By STEVE SEYMOUR
An important part of the Upper Peninsula's cultural heritage isn't getting the attention it deserves.
Music recordings made by U. P. artists get an occasional mention, but have generally been ignored for decades.
Our "ah-shucks" practice of overlooking this self-made music isn't helping preserve it, either.
In fact, sometimes our regional music gets so little recognition, even the area's residents aren't aware of it.
Sent by the Library of Congress, early musicologist Alan Lomax was quite eager to save the U. P.'s rich music heritage, even in the late 1930s. During just four months in northern Michigan, he recorded nearly 1,000 folk songs, from singers with Finnish, Irish and French backgrounds.
Although Lomax was gathering material which reflected the folk influences of the region's often-isolated immigrants, he certainly ran across the considerable reputation of Viola Turpeinen. Born near Champion in 1909, Turpeinen was a major star in the Finnish-American community.
A master of the accordion and a fine vocalist, Turpeinen recorded dozens of popular polka and waltz records. She toured extensively, but her career was cut short when she died from cancer in 1958.
By the 1950s, however, another squeezebox master was making his presence felt in the jazz world. Art VanDamme, born in the small community of Norway, eventually recorded at least a dozen noteworthy albums. He has played with Dizzy Gillespie, Buddy DeFranco, Ella Fitzgerald and Peggy Lee.
While his cool sound was an integral part of the post-bop sound of the 1960s, VanDamme isn't the only connection between jazz and the Upper Peninsula. In 1959, Duke Ellington traveled to Marquette to participate in the making of "Anatomy of a Murder," written by Ishpeming's John Voelker.
Ellington, who also had a bit part in Otto's Preminger's production, composed the soundtrack in the Upper Peninsula while the movie was being shot. With Ellington's songs, "Anatomy" became one of the first major motion pictures to feature a jazz soundtrack.
As "Anatomy" earned its reputation as a great movie, rock 'n' roll music began to dominate. Young men created their own groups hoping to duplicate the success they saw bands having on Dick Clark's "American Bandstand" or the Ed Sullivan Show.
This "garage band" explosion happened across the country, but myriad groups were also created in the remote counties of northern Michigan. Communities from Ironwood on the west to Sault Ste. Marie on the east, and virtually every place between, had rock bands hoping to make it to the big time. Many of these bands didn't just play, they made records, too.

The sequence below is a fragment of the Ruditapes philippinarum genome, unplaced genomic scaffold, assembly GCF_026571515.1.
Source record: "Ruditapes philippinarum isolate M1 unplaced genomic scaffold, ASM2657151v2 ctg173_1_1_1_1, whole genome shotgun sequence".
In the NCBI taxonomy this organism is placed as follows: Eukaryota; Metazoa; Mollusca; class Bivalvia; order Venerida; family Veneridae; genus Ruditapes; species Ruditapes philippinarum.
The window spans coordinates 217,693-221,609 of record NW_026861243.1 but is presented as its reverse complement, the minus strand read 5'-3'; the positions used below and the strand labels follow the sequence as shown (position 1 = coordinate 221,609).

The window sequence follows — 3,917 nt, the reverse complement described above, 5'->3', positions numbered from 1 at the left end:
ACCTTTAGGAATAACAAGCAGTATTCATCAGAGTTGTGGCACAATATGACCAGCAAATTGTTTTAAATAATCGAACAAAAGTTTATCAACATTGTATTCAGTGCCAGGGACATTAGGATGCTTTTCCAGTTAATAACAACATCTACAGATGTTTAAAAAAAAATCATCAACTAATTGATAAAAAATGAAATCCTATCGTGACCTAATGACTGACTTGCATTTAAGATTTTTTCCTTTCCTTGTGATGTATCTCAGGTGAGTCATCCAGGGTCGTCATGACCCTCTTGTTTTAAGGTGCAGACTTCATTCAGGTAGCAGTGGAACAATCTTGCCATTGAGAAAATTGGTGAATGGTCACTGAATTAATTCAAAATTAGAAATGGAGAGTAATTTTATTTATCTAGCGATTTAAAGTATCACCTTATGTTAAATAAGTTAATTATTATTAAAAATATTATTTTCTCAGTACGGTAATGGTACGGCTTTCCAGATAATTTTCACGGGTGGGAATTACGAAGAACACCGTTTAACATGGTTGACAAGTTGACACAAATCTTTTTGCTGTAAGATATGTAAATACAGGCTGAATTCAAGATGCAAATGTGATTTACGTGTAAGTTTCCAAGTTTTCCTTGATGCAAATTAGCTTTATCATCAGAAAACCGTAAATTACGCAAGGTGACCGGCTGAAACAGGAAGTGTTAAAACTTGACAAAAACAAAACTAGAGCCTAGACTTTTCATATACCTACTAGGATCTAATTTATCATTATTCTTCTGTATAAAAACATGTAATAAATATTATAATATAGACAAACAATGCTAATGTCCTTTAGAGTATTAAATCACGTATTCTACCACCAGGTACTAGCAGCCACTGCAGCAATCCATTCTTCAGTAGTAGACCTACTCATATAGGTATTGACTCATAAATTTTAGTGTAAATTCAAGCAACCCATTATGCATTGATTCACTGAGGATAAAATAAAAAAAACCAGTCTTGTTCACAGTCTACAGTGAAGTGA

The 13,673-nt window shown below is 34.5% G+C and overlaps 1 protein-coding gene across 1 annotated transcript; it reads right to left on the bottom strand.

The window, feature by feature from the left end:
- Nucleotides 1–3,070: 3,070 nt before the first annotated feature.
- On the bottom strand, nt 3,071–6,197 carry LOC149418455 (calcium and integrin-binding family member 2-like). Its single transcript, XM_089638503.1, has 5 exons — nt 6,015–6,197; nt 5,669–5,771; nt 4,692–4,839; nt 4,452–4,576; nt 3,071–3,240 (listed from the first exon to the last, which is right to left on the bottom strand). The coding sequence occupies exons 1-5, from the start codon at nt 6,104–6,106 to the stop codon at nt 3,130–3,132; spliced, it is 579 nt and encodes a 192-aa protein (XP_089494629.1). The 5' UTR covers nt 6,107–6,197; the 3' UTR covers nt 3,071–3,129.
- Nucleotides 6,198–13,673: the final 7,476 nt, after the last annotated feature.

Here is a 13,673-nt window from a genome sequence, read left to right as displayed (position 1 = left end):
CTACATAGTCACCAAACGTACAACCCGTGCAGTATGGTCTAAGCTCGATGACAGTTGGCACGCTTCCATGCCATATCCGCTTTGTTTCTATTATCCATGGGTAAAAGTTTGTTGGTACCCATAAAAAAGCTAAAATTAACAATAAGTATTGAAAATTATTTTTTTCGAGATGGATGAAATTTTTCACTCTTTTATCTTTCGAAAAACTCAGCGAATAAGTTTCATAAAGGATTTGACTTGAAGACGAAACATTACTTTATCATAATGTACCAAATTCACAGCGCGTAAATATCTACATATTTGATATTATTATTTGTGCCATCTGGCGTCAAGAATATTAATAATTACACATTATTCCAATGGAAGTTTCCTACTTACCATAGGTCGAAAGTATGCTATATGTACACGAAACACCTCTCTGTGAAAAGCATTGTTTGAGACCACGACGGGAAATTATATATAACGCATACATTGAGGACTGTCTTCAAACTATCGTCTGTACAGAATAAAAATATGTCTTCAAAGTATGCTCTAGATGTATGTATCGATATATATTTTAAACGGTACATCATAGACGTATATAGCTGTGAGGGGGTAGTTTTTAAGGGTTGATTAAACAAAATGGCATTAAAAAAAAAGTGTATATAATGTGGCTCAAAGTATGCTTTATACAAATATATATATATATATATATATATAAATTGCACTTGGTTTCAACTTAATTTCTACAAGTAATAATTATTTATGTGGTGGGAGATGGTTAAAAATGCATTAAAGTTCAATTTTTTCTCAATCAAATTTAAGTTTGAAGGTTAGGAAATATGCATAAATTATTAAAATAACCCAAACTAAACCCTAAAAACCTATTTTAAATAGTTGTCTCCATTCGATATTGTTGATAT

Some of the biggest U. P. bands during this period were Ironwood's Galaxies, Marquette's Excels, Houghton's Kinetics, Sault Ste. Marie's Renaissance Fair, and the Rhythm Rockers and Vigilantes from the Copper Country. These groups, and others like them, issued scores of worthwhile 45 rpm records during the 1960s. Many of these singles sold in quantities of less than 1,000 copies and are hard to find today.
Country acts from northern Michigan also took aim at the top of the music business, the most notable being Lane Dawson and the Dawson Boys from Ishpeming. They recorded numerous 45s. In addition, local rivals, the Ramblers, added several singles of their own.
In fact, one of Dawson's musical cohorts was Jim DeCaire, founder of Da Yoopers. Certainly, the U. P.'s best known group, Da Yoopers have been recording since 1985, much to the delight of anyone with a sense of humor.
Da Yoopers have been successful getting airplay for their tunes all over the country. Sure, their songs poked a little fun at the locals, but the spotlight gave some new attention to the Upper Peninsula.
With the arrival digital technology, more and more U. P.-based acts have been able to record, manufacture and distribute their music. That's because computers copy and store music with ease, although the compact disc doesn't carry the same mystique that records once did.
At one time almost every home had a record changer. Now, most phonographs are in disrepair or have been junked. Often record collections follow those antiquated machines to the landfill.
Consequently, music which doesn't get transferred to digital carries the risk of being lost in the modern age.
I purchased the first U. P. records in my collection in 1968 when I bought 45 rpm singles from two Escanaba bands, the Riot Squad and the Prophets of Doom. I picked up other regional records when I ran across them.
Some of the first LP's I added were "The Wayfarers...Live," which featured my childhood friend Bill VanEffen, and "Up With People," the album recorded on Mackinac Island which included Glenn Close, before she went into acting.
Since entering the retail record business almost a quarter century ago, I've been able to add a considerable number of U. P.-related records to my accumulation. Occasionally, I still learn about pre-compact disc era LPs and 45s I didn't know about.
My U. P. stash ranges from rock to country, polka to easy listening, jazz to comedy. Even rockabilly and gospel styles are represented.
I've transferred many of those U. P.-related recordings to digital. Call it the beginning of an Upper Peninsula music archive, if you will.
In our rush into the future, we should be careful not to destroy the irreplaceable recordings which have contributed to the U. P.'s diverse cultural heritage, whether on purpose or by neglect.